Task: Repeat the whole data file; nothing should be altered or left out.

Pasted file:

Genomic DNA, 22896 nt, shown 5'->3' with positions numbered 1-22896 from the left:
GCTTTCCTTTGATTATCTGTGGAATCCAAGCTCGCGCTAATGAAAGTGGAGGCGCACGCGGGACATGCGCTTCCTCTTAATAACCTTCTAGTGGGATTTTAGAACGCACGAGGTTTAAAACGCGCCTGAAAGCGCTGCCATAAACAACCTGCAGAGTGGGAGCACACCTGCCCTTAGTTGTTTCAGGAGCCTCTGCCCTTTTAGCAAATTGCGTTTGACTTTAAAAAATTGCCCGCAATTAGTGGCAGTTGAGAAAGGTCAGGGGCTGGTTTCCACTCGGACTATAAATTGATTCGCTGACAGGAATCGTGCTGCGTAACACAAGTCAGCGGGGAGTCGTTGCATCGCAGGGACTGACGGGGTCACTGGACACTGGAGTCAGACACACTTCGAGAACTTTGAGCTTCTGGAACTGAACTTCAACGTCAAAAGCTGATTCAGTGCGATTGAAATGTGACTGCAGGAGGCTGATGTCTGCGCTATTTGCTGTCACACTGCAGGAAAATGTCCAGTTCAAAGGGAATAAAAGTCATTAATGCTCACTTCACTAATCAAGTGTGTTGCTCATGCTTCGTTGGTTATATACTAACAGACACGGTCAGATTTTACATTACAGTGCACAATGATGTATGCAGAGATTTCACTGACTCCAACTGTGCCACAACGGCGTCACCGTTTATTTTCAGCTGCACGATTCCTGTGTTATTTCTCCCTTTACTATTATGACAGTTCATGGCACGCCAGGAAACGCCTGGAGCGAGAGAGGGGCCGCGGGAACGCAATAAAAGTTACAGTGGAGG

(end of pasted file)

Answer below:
Genomic DNA, 22896 nt, shown 5'->3' with positions numbered 1-22896 from the left:
GCTTTCCTTTGATTATCTGTGGAATCCAAGCTCGCGCTAATGAAAGTGGAGGCGCACGCGGGACATGCGCTTCCTCTTAATAACCTTCTAGTGGGATTTTAGAACGCACGAGGTTTAAAACGCGCCTGAAAGCGCTGCCATAAACAACCTGCAGAGTGGGAGCACACCTGCCCTTAGTTGTTTCAGGAGCCTCTGCCCTTTTAGCAAATTGCGTTTGACTTTAAAAAATTGCCCGCAATTAGTGGCAGTTGAGAAAGGTCAGGGGCTGGTTTCCACTCGGACTATAAATTGATTCGCTGACAGGAATCGTGCTGCGTAACACAAGTCAGCGGGGAGTCGTTGCATCGCAGGGACTGACGGGGTCACTGGACACTGGAGTCAGACACACTTCGAGAACTTTGAGCTTCTGGAACTGAACTTCAACGTCAAAAGCTGATTCAGTGCGATTGAAATGTGACTGCAGGAGGCTGATGTCTGCGCTATTTGCTGTCACACTGCAGGAAAATGTCCAGTTCAAAGGGAATAAAAGTCATTAATGCTCACTTCACTAATCAAGTGTGTTGCTCATGCTTCGTTGGTTATATACTAACAGACACGGTCAGATTTTACATTACAGTGCACAATGATGTATGCAGAGATTTCACTGACTCCAACTGTGCCACAACGGCGTCACCGTTTATTTTCAGCTGCACGATTCCTGTGTTATTTCTCCCTTTACTATTATGACAGTTCATGGCACGCCAGGAAACGCCTGGAGCGAGAGAGGGGCCGCGGGAACGCAATAAAAGTTACAGTGGAGG